Unionist politicians ignored the pleas of Protestants
I have just read an article in the Belfast Telegraph which appeared under the headline 'Willie Frazer furious over DUP deputy's 'apology' for unionist failure' (News, November 22).
I am a Protestant and the former owner of a long-established business (mid-1860s) in Letterkenny in Co Donegal until we were forced out of business by a boycott ordered by Martin McGuinness.
A Dublin newspaper reported in January 2005 that Father John Carr had addressed a special committee regarding the death of his sister in 1972.
She had been caught in crossfire on the border between the IRA and the security forces.
Fr Carr stated: "The IRA were in control in north-west Donegal and the prudent course was not to rock the boat." Fr Carr continued: "It is not what the IRA did, but what the state did to us."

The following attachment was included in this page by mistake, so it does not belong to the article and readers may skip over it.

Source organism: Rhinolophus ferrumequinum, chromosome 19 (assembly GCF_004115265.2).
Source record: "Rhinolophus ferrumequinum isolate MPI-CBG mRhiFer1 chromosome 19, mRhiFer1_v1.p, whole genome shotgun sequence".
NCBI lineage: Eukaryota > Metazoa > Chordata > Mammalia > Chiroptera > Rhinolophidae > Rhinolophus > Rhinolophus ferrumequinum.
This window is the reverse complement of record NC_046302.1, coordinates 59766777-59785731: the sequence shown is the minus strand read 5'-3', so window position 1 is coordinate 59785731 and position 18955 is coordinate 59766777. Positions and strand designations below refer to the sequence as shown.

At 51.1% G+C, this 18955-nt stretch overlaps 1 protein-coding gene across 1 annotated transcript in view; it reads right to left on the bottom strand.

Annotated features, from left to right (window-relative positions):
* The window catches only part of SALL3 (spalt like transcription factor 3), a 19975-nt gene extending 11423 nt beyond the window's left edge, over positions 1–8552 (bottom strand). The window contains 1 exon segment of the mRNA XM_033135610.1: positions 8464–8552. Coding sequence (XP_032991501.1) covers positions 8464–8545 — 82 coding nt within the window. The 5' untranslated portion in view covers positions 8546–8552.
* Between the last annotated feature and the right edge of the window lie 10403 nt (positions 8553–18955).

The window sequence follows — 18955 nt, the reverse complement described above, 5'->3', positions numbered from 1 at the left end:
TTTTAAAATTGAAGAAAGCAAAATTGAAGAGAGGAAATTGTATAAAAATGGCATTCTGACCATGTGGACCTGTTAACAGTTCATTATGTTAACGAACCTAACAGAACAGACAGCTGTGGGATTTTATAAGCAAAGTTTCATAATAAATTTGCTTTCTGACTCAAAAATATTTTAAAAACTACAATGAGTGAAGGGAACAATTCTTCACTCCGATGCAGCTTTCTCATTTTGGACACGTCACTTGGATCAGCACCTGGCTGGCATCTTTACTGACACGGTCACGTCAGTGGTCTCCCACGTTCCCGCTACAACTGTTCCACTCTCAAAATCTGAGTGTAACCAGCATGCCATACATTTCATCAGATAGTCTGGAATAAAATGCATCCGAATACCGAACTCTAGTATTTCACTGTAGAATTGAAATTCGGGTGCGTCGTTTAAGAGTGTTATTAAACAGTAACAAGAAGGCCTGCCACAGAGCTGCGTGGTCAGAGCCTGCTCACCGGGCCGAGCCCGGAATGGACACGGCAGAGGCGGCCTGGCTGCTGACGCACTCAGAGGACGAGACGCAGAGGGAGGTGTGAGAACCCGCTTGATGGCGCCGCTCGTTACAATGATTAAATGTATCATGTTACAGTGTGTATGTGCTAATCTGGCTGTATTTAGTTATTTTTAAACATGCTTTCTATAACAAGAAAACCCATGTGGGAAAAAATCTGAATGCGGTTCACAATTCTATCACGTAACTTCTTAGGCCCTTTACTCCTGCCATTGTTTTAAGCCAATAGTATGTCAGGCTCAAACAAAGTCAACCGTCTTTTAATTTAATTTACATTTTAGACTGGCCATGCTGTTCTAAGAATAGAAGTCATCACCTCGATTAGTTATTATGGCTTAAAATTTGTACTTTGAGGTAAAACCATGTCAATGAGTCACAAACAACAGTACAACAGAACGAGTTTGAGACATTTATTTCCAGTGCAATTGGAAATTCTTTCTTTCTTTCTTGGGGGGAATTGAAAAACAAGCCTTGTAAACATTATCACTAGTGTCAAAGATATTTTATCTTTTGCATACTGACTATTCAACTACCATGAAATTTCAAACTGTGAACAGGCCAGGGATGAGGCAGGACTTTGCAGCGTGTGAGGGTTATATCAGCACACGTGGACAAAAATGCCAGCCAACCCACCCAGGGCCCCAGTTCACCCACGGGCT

In spite of making numerous complaints to the Garda Siochana no charges were ever laid.
In a letter from the Garda's crime policy administrators, Garda assistant commissioner G Blake wrote: "It is of paramount importance for the effectiveness of An Garda Siochana that information gathered in the course of a criminal, or other, investigation must remain confidential."
Many Irish Protestants sought help from Ulster unionist politicians only to be ignored. By their silence they gave their consent to McGuinness/Adams to continue the 'Protestants Out' policy of the government of the Republic.
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